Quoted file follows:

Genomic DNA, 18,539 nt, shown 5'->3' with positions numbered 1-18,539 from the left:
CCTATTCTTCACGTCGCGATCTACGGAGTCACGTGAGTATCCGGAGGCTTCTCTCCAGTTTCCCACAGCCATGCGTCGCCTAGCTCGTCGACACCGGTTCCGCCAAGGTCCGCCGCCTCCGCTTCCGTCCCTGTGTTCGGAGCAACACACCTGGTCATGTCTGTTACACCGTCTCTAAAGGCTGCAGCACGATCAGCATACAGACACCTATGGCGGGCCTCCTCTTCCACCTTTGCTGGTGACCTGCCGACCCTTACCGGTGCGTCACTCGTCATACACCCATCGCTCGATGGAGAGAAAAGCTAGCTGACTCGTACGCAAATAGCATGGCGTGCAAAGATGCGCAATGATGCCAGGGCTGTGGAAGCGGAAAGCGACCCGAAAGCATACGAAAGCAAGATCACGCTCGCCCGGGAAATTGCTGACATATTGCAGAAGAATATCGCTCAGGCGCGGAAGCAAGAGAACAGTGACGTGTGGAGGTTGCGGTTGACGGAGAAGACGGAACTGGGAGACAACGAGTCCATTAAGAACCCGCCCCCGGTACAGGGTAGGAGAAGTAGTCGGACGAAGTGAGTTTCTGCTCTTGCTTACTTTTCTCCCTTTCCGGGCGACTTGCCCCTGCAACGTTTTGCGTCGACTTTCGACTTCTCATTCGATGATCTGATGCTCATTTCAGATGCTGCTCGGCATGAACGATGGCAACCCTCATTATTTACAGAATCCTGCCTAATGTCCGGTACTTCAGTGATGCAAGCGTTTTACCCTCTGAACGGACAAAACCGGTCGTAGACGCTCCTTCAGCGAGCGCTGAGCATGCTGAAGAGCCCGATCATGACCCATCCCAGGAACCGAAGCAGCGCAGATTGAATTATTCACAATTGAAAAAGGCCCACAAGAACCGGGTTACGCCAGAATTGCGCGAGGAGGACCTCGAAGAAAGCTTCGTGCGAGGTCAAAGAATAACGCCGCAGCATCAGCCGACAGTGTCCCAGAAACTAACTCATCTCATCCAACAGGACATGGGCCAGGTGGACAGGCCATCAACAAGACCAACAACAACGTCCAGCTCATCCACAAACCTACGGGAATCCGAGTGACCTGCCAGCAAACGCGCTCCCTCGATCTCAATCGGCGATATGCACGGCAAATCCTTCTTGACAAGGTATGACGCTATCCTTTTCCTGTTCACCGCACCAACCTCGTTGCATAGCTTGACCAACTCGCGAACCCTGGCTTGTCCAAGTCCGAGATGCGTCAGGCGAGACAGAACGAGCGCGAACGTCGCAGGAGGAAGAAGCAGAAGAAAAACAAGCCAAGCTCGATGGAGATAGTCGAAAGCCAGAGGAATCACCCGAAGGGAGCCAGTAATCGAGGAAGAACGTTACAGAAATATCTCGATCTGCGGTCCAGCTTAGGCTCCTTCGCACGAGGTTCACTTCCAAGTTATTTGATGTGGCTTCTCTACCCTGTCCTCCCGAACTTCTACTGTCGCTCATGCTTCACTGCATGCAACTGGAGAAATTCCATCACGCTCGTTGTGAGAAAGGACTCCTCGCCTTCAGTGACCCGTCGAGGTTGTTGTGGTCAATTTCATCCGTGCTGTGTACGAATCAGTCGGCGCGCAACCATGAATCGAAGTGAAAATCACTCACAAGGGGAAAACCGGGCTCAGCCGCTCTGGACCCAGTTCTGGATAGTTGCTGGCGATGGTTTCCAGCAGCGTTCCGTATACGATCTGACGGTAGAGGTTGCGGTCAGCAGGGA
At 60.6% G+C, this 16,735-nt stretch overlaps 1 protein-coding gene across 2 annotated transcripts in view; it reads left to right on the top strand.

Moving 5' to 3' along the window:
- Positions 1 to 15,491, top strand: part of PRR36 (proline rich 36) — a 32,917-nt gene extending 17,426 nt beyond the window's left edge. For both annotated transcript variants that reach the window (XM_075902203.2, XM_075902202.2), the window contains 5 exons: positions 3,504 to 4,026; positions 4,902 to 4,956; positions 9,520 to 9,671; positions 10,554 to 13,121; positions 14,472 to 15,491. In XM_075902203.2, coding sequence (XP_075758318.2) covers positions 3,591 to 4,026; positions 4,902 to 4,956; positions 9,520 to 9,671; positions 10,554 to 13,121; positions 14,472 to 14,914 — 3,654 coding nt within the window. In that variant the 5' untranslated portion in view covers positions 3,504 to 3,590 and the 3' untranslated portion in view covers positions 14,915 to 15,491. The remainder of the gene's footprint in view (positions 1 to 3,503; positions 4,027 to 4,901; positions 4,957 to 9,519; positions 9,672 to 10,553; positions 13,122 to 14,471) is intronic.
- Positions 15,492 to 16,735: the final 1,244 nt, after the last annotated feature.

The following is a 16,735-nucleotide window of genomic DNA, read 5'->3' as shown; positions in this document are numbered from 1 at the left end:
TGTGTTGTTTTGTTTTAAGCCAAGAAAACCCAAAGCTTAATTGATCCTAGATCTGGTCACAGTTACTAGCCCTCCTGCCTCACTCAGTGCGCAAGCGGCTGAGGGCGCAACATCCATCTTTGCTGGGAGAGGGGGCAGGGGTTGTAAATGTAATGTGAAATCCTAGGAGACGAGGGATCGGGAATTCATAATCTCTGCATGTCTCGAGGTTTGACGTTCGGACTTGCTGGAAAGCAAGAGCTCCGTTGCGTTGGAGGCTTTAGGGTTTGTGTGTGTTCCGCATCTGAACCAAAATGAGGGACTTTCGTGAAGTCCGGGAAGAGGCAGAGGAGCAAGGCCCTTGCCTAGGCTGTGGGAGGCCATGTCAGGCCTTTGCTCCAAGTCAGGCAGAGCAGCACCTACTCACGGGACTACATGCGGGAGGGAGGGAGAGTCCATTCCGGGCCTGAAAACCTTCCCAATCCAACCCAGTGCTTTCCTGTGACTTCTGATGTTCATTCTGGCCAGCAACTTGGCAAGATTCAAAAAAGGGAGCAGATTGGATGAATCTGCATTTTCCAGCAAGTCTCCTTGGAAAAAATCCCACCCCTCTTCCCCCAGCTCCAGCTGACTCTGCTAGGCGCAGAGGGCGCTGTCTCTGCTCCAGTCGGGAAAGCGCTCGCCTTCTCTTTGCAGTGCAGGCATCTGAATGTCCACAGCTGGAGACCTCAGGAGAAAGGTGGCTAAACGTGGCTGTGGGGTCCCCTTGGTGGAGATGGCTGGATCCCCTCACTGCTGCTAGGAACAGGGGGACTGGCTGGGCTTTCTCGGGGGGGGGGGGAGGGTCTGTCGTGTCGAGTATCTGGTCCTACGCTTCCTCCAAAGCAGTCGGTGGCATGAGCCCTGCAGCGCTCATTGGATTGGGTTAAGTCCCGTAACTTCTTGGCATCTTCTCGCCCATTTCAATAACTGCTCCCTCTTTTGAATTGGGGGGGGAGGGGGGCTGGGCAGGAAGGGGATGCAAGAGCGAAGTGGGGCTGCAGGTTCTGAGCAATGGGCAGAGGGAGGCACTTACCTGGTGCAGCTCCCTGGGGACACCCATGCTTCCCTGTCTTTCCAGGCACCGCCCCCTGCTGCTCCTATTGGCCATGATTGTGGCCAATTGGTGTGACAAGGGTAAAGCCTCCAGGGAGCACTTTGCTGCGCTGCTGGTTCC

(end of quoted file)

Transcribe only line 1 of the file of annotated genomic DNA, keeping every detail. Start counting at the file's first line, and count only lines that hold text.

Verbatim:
Genomic DNA, 18,539 nt, shown 5'->3' with positions numbered 1-18,539 from the left: